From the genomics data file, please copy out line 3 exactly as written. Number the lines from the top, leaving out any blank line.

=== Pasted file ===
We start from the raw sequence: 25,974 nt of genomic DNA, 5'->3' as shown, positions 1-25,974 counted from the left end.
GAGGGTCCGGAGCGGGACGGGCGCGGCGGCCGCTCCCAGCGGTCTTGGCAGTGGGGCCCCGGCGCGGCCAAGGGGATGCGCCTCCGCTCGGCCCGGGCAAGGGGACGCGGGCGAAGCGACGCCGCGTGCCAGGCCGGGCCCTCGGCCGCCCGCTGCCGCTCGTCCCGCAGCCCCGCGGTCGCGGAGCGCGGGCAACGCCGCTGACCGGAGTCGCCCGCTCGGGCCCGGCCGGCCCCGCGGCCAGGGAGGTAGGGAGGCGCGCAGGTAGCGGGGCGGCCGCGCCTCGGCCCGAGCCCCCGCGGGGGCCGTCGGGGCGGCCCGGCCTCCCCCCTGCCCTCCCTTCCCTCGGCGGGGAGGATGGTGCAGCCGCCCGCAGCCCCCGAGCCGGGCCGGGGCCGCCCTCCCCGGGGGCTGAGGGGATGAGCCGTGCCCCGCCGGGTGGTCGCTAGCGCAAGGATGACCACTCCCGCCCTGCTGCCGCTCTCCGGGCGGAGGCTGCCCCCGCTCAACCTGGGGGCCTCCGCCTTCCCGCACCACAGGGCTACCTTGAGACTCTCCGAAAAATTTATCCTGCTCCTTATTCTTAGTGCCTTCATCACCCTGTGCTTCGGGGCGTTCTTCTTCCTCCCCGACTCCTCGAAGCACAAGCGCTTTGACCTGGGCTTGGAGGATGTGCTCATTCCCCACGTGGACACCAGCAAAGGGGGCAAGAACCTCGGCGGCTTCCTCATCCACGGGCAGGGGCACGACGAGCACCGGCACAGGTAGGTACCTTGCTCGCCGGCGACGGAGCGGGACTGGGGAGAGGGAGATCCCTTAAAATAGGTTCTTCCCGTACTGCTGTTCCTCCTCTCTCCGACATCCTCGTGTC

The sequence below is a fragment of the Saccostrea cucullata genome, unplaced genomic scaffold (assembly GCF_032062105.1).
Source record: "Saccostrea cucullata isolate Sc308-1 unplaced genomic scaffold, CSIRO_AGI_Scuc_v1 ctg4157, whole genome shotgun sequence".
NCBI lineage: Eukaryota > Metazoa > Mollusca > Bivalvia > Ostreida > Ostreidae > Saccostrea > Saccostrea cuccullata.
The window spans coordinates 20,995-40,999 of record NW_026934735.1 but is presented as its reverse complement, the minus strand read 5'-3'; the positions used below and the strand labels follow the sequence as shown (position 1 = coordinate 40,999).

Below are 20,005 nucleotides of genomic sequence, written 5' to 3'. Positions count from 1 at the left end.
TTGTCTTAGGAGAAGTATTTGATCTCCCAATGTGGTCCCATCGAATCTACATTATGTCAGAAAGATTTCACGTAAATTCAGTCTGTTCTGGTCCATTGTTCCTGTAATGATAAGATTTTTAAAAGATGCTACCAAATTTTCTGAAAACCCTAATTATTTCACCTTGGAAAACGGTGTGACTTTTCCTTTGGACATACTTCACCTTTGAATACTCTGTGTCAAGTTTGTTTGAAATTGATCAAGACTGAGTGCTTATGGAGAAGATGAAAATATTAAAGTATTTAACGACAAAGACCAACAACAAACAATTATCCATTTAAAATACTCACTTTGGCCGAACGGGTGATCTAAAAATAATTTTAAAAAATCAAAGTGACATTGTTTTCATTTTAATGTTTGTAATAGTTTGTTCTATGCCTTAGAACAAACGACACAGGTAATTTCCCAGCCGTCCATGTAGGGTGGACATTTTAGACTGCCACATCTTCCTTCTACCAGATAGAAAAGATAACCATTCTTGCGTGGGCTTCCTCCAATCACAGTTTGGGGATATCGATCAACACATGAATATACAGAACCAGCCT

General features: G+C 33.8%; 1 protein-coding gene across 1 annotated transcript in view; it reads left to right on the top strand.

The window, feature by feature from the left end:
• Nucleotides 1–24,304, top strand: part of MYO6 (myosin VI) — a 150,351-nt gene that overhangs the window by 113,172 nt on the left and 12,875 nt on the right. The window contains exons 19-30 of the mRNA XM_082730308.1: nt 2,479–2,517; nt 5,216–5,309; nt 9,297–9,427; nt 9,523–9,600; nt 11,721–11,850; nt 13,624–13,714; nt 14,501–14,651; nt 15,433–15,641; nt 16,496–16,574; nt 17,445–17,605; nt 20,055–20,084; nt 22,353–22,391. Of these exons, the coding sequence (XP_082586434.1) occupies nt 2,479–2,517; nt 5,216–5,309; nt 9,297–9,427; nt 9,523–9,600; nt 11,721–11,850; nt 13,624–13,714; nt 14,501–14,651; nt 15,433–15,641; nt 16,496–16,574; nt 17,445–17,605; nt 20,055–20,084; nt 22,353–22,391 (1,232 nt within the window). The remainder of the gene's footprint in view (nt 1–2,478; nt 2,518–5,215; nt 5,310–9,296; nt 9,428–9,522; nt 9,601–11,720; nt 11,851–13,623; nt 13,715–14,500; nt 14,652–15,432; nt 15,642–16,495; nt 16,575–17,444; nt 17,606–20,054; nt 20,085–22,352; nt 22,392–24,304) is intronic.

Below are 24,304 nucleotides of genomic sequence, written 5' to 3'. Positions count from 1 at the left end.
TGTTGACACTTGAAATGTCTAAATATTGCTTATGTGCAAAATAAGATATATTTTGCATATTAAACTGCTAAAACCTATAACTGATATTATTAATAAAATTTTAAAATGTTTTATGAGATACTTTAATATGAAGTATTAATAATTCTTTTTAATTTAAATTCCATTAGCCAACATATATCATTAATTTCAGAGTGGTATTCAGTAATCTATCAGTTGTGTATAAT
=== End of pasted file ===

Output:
The sequence below is a fragment of the Saccostrea cucullata genome, unplaced genomic scaffold (assembly GCF_032062105.1).